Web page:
A sermon by Dr Donald T. Williams - donaldtwilliams.com
Presented at Trinity Fellowhip on 12/6/99
In 18th-cent. America lived a secular and profane man named Max Jukes. Since then he has had 1,026 descendants. 300 of them spent time in prison; 190 were prostitutes; 680 were alcoholics. They have cost the state hundreds of thousands of dollars, and made no contribution to society whatever. One of his contemporaries was named Jonathan Edwards. He has had 929 descendants, of whom 130 were pastors, 86 university professors, 13 university presidents; 75 published books; 5 served in the U.S. congress and 2 in the senate; and 1 served as vice president of the U.S. They have never cost the state one cent, but have contributed immeasurably to every are of public well-being. While it does not always work out so dramatically, their stories certainly illustrate the importance of the influence of godly--or ungodly--parents. That is why the Apostle continues his discussion of the role the familly plays in the church fulfilling its mission by talking about the honor children owe their parents (v. 1-3) and the way the parents can be worthy of such honor (v. 4). In doing so, he quotes one of the 10 Commandments and makes some particular applications of it.
The first thing to notice is the importance of the Commandment which forms the spine of this passage. In the Decalogue, it forms the bridge between the First Table of the Law, which deals with our relationship with God, and the Second Table, which deals with our relationship to our fellow man. That is because the family is the first place where the rubber of submission to God meets the road of human relationships. God's authority is delegated in limited ways to the parents in the home, the elders in the church, the teacher in the school, and the government in the state; but the family is the place where the pattern of love, respect, and submission is first set. Your parents are a type of God in many ways: they brought you into existence without your consent or your help; they nurtured you when you were helpless; and they gave you your first concepts of right and wrong. Therefore your relationship to them is crucial: if you do not learn to honor God and submit to his authority in them, the concept is not going to dawn on you out of the blue later without either a miracle or much grief or both.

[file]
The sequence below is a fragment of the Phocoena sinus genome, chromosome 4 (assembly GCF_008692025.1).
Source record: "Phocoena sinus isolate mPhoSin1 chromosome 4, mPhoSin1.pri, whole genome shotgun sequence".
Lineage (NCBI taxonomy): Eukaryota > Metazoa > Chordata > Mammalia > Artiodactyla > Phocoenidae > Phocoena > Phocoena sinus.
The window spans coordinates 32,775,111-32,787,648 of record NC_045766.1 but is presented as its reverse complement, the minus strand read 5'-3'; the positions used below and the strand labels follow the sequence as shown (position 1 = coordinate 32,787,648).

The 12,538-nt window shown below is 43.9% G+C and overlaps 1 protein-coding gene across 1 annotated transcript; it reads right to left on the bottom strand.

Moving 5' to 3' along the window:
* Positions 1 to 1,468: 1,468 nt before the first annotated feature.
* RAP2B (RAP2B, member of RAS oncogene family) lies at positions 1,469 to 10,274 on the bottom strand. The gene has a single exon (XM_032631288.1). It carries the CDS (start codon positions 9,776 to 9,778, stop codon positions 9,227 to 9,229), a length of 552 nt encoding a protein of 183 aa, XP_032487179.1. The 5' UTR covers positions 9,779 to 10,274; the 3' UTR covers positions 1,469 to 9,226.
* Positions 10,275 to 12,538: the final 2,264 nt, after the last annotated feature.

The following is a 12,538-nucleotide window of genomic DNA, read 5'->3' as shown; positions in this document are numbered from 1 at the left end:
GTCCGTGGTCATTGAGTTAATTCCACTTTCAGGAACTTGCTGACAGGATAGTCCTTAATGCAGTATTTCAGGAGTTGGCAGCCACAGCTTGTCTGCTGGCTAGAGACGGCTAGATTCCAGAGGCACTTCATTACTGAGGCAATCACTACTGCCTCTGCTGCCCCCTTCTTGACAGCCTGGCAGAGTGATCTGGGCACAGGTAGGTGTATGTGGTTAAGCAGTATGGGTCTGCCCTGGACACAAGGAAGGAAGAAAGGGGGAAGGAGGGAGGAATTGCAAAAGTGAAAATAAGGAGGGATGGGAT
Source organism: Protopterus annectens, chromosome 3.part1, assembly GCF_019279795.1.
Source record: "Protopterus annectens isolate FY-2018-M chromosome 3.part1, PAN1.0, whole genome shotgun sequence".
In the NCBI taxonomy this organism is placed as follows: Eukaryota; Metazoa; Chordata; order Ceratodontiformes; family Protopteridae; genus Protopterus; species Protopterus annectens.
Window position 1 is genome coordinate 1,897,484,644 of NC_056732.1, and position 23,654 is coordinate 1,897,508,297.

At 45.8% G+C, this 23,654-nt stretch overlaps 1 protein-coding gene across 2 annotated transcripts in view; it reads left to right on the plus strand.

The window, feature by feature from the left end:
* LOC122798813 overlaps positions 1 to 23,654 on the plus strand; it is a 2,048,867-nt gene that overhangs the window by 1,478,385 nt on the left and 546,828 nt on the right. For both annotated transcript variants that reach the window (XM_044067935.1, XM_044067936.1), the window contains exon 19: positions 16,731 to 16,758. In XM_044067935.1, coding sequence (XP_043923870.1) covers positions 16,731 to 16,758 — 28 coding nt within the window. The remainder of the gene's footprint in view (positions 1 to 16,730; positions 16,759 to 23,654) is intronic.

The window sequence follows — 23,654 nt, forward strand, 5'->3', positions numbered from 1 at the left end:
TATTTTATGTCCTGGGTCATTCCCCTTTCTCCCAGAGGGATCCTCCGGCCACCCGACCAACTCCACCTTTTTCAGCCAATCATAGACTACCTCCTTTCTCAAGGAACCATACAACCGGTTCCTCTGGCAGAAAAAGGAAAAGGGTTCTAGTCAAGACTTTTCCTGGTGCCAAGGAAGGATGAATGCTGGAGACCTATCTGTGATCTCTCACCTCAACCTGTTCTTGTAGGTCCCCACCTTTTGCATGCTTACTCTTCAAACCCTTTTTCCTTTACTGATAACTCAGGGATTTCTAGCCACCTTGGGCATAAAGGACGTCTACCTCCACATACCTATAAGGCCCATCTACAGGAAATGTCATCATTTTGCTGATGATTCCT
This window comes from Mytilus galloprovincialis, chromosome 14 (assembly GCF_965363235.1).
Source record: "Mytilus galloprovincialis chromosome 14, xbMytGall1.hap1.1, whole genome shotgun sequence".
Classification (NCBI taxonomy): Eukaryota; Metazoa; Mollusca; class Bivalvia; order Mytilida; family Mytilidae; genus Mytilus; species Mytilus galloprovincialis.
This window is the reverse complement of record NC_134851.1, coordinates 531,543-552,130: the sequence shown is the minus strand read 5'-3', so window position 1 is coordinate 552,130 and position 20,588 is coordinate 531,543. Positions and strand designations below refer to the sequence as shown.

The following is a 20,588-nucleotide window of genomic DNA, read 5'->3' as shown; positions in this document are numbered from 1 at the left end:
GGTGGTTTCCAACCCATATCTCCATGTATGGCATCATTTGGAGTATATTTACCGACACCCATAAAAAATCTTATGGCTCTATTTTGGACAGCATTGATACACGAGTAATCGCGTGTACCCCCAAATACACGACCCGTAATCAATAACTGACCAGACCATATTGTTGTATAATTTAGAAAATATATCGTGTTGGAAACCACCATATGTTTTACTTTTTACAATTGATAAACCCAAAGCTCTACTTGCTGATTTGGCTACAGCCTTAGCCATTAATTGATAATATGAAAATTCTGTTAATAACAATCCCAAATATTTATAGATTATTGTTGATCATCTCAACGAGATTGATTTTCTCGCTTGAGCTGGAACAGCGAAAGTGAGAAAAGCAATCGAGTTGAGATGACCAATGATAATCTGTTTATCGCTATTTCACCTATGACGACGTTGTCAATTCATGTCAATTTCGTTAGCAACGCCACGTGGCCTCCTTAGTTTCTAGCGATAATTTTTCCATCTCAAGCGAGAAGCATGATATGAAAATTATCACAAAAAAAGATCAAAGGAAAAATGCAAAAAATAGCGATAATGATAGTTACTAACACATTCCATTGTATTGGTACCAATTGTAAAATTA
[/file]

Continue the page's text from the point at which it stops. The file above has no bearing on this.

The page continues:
If the relationship is that crucial, then parents need to be the kind of people to whom their children can naturally give honor and obedience. You cannot be a good parent without being a godly parent: immersed in Scripture, faithful to the church, setting an example. If you are these things, then you may receive honor from your children and pass it on to God.
One always hears about the "children of Israel," which once led a Sunday School student to ask, "Didn't the adults ever do anything?" Well, they got this commandment to honor parents commanded to them. All are to honor their parents. Paul makes a specific application of that principle to children: obedience is the form honor takes for them. Most of you are in that awkward age when you are between childhood and adulthood, and wonder when the transition is made from obedience to more adult forms of honor. Biblically, the answer is in Gen. 2:24. When you leave your parents and cleave to your spouse, you set up a new family unit with a new head; then the authority is transferred along with the responsibility. Age has nothing to do with it. If you are 50 and still living in your parents' home, it is their home and they have the right to set the rules there.
Children must obey, but all must honor. When you move out, that honor simply takes a new form. It certainly includes respect, reverence, and love. Whether they deserve respect has nothing to do with it. You honor them for Christ's sake. It may involve supporting them when they are old, as they supported you when you were young.
Next week we will look more closely at the details of how this works out at various stages of life. In the meantime, let us remember that the point of all this is to enable the Church to fulfill its mission of being a Temple to the glory of Jesus Christ. He is the only one who ever perfectly honored his Father, and He can do it in us still today.
Here endeth the lesson.